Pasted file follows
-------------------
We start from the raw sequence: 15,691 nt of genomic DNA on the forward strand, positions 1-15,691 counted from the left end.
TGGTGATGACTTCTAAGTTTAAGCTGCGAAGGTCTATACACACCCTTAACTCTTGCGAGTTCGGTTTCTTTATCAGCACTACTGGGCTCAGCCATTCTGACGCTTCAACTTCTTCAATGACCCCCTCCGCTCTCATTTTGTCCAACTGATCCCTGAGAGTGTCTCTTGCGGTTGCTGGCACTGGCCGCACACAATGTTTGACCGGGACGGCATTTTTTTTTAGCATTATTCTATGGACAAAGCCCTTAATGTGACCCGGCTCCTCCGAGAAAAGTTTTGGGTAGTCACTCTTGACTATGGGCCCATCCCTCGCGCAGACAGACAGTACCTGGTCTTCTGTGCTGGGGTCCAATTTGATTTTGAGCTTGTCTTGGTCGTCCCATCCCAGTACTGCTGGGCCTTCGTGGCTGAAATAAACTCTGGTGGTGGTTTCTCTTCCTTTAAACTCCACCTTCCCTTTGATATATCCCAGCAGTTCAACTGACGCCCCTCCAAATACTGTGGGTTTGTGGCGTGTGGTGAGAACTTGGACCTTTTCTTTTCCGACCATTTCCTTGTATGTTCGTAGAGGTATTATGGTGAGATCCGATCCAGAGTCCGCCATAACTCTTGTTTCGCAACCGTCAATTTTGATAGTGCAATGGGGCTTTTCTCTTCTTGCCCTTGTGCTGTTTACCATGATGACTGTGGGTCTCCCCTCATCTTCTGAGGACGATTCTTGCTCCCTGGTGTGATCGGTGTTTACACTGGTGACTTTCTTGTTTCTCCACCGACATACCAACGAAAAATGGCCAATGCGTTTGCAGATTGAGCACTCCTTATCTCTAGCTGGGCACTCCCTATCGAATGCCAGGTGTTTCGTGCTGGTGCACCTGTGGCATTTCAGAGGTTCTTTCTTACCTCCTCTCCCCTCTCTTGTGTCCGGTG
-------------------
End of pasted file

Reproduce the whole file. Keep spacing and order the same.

We start from the raw sequence: 15,691 nt of genomic DNA on the forward strand, positions 1-15,691 counted from the left end.
TGGTGATGACTTCTAAGTTTAAGCTGCGAAGGTCTATACACACCCTTAACTCTTGCGAGTTCGGTTTCTTTATCAGCACTACTGGGCTCAGCCATTCTGACGCTTCAACTTCTTCAATGACCCCCTCCGCTCTCATTTTGTCCAACTGATCCCTGAGAGTGTCTCTTGCGGTTGCTGGCACTGGCCGCACACAATGTTTGACCGGGACGGCATTTTTTTTTAGCATTATTCTATGGACAAAGCCCTTAATGTGACCCGGCTCCTCCGAGAAAAGTTTTGGGTAGTCACTCTTGACTATGGGCCCATCCCTCGCGCAGACAGACAGTACCTGGTCTTCTGTGCTGGGGTCCAATTTGATTTTGAGCTTGTCTTGGTCGTCCCATCCCAGTACTGCTGGGCCTTCGTGGCTGAAATAAACTCTGGTGGTGGTTTCTCTTCCTTTAAACTCCACCTTCCCTTTGATATATCCCAGCAGTTCAACTGACGCCCCTCCAAATACTGTGGGTTTGTGGCGTGTGGTGAGAACTTGGACCTTTTCTTTTCCGACCATTTCCTTGTATGTTCGTAGAGGTATTATGGTGAGATCCGATCCAGAGTCCGCCATAACTCTTGTTTCGCAACCGTCAATTTTGATAGTGCAATGGGGCTTTTCTCTTCTTGCCCTTGTGCTGTTTACCATGATGACTGTGGGTCTCCCCTCATCTTCTGAGGACGATTCTTGCTCCCTGGTGTGATCGGTGTTTACACTGGTGACTTTCTTGTTTCTCCACCGACATACCAACGAAAAATGGCCAATGCGTTTGCAGATTGAGCACTCCTTATCTCTAGCTGGGCACTCCCTATCGAATGCCAGGTGTTTCGTGCTGGTGCACCTGTGGCATTTCAGAGGTTCTTTCTTACCTCCTCTCCCCTCTCTTGTGTCCGGTG